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Yeshiva Hadar Hatorah on Eastern Parkway in Crown Heights, Brooklyn

Hadar Hatorah (full name: Yeshiva Kol Yaakov Yehuda Hadar Hatorah Rabbinical Seminary) is a Chabad men's yeshiva in Brooklyn, New York. It is the world's first yeshiva for baalei teshuva.[1]



The yeshiva, located at 824 Eastern Parkway, Brooklyn, New York 11213, was founded in 1962[2] by Rabbi Yisroel Jacobson, a Chabad activist, to accommodate baalei teshuva interested in full-time study in a traditional yeshiva environment. It has been located in the Chabad-Lubavitch Hasidic community in the multi-ethnic neighborhood of Crown Heights in Brooklyn, New York since inception. The yeshiva was first located within the Chabad world headquarters building at 770 Eastern Parkway before moving to its present location at 824 Eastern Parkway following growing enrolment.[2]

The yeshiva is a branch of the National Committee for the Furtherance of Jewish Education (NCFJE). Rabbi Jacob J. Hecht, executive vice president and national director of the NCFJE, played a pivotal role in the yeshiva's development and was its dean. After his death the yeshiva was renamed as Yeshivas Kol Yaakov Yehudah - Hadar Hatorah Rabbinical Seminary in recognition of his efforts.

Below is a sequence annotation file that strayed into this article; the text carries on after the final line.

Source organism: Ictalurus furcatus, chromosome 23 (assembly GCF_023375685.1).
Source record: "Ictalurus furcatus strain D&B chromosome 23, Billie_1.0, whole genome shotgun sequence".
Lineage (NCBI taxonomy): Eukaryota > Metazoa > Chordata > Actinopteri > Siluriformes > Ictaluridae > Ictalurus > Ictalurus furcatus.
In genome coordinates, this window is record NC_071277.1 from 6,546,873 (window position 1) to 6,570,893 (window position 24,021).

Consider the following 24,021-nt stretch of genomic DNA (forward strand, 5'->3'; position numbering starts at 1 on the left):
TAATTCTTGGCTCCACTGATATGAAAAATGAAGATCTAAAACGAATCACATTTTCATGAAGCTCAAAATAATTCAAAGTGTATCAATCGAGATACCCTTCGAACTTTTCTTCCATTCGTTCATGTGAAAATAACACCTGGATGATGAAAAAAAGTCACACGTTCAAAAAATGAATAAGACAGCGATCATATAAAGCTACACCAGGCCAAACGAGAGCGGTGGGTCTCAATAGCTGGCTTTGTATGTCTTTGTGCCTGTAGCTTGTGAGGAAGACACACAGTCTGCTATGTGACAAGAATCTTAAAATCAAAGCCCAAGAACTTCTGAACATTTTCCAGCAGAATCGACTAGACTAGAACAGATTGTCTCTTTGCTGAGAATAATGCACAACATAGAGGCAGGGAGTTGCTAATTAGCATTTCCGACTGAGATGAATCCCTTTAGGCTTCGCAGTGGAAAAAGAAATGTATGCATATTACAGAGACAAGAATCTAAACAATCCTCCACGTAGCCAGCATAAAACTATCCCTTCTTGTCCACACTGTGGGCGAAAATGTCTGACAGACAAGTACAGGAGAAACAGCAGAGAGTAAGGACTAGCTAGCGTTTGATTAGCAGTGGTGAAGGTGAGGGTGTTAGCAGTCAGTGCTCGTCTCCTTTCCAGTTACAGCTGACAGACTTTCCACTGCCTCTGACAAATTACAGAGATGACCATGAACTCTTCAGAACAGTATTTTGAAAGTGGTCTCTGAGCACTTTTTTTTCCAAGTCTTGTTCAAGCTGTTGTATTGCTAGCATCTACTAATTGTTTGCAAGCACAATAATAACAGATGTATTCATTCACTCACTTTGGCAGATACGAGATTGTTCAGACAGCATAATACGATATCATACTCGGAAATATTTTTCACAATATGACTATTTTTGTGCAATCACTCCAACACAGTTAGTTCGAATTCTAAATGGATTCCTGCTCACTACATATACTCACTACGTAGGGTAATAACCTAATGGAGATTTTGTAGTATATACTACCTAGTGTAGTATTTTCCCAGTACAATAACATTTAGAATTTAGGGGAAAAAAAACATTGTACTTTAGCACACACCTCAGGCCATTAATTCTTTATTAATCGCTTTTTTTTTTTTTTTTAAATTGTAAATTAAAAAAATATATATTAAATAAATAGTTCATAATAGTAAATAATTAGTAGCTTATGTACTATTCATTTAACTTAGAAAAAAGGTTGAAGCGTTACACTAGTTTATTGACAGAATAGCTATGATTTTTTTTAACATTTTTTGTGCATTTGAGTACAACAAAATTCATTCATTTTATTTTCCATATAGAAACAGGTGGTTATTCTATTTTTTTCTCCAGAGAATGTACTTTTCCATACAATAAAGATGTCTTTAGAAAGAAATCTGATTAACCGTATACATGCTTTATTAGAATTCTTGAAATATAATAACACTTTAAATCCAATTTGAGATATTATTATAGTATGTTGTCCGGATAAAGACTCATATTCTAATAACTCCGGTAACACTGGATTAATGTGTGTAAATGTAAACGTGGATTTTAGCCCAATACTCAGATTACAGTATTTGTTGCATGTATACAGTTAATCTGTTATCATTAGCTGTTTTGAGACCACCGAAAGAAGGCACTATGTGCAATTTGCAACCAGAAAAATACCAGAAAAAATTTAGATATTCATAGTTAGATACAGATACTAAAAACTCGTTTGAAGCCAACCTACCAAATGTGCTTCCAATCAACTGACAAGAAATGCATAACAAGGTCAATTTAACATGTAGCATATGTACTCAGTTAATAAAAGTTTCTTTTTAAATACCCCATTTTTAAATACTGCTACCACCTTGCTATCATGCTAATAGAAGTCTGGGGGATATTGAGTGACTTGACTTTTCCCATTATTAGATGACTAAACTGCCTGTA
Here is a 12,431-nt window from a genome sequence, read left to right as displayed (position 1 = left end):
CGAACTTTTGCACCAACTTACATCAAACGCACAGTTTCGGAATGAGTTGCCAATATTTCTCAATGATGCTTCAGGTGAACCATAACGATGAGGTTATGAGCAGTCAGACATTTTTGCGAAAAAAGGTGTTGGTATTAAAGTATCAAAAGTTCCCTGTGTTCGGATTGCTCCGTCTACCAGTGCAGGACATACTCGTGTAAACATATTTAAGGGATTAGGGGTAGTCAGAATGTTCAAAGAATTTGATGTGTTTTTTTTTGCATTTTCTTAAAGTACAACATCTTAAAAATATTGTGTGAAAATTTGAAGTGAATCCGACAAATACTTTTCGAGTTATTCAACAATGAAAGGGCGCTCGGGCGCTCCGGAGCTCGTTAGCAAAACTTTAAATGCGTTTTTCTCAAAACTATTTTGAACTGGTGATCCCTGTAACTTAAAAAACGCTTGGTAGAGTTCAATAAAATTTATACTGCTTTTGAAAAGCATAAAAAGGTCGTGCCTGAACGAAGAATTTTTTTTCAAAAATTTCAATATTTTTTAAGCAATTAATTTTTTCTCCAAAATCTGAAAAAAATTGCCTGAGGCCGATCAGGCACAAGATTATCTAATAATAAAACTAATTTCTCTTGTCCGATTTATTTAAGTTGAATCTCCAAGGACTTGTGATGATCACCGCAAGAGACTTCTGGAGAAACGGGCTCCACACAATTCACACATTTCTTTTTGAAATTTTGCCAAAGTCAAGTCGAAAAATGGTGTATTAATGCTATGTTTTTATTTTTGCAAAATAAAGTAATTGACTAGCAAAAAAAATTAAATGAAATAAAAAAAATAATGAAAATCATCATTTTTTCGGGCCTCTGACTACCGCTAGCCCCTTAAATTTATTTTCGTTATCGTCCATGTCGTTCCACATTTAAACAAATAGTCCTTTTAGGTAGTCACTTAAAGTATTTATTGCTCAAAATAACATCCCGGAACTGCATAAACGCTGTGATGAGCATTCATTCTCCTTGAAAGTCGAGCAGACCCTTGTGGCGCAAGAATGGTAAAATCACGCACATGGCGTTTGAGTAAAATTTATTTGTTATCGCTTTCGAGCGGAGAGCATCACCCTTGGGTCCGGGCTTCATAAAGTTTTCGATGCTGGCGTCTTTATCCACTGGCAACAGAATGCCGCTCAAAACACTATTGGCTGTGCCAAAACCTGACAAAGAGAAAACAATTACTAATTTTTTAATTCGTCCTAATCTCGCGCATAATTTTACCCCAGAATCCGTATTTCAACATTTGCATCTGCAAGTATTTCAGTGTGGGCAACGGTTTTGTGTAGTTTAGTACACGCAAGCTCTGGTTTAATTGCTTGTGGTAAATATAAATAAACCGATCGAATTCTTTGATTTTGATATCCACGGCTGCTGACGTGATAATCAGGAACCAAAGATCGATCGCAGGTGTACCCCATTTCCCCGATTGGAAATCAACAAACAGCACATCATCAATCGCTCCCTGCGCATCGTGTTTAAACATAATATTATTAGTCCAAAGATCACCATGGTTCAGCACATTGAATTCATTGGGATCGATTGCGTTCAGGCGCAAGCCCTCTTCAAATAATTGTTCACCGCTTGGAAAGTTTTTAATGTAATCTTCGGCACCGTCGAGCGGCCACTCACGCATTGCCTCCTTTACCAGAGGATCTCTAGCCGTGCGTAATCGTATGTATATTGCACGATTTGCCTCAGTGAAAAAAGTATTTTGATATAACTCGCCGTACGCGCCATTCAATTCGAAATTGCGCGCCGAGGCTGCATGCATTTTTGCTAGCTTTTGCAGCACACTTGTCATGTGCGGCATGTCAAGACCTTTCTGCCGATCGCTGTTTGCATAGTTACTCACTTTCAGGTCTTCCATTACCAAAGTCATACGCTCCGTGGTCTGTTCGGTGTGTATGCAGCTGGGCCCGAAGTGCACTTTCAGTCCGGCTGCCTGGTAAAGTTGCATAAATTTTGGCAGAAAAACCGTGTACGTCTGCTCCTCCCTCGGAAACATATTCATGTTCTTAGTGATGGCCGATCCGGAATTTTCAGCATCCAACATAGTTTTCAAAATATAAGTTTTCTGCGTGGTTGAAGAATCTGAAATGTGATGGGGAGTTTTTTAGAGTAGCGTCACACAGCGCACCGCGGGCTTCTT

The yeshiva curriculum includes Torah study, prayer, Jewish law, Hasidic teachings and Jewish values. Some of the courses are academically recognized and can be transferred to colleges for credits.

The school accommodates students of all backgrounds, and with affiliation to all Jewish movements.


Notable alumniEdit


  1. ^ Kalmanson, By Rabbi Sholom B. (June 13, 2007). "Time To Give Chabad Its Due". The Jewish Press. Retrieved 25 December 2009.[permanent dead link]
  2. ^ a b
  3. ^ a b c "Faculty". Retrieved 25 December 2009.
  4. ^ Kamin-Meyer, Tami (August 17, 2009). "NYU Graduates Return to Campus as Jewish Leaders in Ontario". Chabad. Following his sophomore year, Rose transferred to Hadar HaTorah, a Chabad-Lubavitch yeshiva in the Crown Heights section of Brooklyn primarily for students who came from non-religious homes.
  5. ^ Zaklikowski, Dovid. "A Basketball Coach's Change of Career". Chabad-Lubavitch Media Center.
  6. ^
  7. ^

External linksEdit